“Everyone who uses Blender Bot is required to acknowledge they understand it’s for research and entertainment purposes only, that it can make untrue or offensive statements, and that they agree to not intentionally trigger the bot to make offensive statements,” said a Meta spokesperson in a statement.

My own conversation with BlenderBot did not veer into that territory, but it did highlight another flaw in the service: its utter inanity.

The bot began by asking me what subject I liked in school. The bot is open about which “persona” it is using in the conversation; our discussion involved a persona it described as “I like to read. I went to college.” When I asked it tough questions, such as which colleges accepted AI bot students, it offered nonsensical replies (“in some ways, aren’t we all chatbots?” No) and offered further reading by saying, “Here’s the link”, without providing a link. It also kept steering the conversation back to chatbots.

It did, however, maintain its firm stance against its own creators. When I said I wasn’t a fan of Facebook’s ethics, it wholeheartedly agreed: “Me too! That is why I stopped using it and just stick with reading books instead.”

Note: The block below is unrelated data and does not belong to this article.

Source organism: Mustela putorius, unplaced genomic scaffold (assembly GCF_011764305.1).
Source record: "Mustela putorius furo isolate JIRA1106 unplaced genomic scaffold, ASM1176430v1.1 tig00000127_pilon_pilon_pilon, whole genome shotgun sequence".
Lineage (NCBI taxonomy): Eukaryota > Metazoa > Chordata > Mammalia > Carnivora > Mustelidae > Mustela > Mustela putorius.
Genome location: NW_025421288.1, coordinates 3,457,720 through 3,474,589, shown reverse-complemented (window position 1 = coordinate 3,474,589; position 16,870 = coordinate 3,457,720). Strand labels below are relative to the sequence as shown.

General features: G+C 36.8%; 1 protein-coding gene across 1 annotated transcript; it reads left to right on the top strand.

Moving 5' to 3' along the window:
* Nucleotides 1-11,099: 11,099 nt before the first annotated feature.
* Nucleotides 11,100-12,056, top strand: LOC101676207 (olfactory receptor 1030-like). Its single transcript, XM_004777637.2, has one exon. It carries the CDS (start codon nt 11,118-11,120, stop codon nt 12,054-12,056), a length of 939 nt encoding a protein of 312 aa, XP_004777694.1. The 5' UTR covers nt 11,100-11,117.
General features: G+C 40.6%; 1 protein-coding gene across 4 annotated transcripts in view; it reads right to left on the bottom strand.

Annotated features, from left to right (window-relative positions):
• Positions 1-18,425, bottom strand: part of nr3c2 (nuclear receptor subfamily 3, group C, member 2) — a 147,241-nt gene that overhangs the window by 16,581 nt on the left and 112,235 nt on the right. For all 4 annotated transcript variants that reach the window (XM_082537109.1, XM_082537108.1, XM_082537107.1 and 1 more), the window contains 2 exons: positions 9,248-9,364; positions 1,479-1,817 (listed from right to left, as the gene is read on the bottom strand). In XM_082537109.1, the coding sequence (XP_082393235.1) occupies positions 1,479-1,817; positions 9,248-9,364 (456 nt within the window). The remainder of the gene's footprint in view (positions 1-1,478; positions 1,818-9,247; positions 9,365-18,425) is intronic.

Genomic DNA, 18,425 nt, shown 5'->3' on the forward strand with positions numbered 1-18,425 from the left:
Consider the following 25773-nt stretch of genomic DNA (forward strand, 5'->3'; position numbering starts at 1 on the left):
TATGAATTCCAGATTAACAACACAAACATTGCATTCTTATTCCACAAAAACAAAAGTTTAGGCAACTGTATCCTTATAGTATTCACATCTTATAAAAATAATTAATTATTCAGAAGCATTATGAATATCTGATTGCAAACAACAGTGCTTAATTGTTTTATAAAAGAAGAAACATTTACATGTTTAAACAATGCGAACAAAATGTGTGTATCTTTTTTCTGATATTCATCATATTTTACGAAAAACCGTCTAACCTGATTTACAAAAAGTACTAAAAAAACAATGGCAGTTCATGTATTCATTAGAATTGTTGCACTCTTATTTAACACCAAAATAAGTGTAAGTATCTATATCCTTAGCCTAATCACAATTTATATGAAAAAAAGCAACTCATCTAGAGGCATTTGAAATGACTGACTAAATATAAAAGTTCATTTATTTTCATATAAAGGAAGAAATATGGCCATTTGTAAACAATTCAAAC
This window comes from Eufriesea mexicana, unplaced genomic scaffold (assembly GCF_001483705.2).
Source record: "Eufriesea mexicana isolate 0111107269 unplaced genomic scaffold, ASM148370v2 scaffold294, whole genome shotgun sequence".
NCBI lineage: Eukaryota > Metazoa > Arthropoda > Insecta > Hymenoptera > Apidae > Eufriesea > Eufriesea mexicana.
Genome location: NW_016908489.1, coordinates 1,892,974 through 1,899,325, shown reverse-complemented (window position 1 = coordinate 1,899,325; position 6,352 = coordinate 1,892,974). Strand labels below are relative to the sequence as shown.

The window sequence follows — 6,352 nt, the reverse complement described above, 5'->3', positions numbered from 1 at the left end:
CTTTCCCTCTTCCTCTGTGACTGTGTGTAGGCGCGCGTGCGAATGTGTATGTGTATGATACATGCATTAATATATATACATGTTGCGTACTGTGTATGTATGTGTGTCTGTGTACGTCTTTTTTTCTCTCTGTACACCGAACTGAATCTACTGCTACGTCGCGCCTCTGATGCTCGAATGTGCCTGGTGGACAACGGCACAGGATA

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Midwest universities unite to support US chip industry • The Register

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A dozen US midwestern research colleges and universities have signed up to a project intended to bolster the semiconductor and microelectronics industries with combined research and education to ensure work for their students in high-tech industries.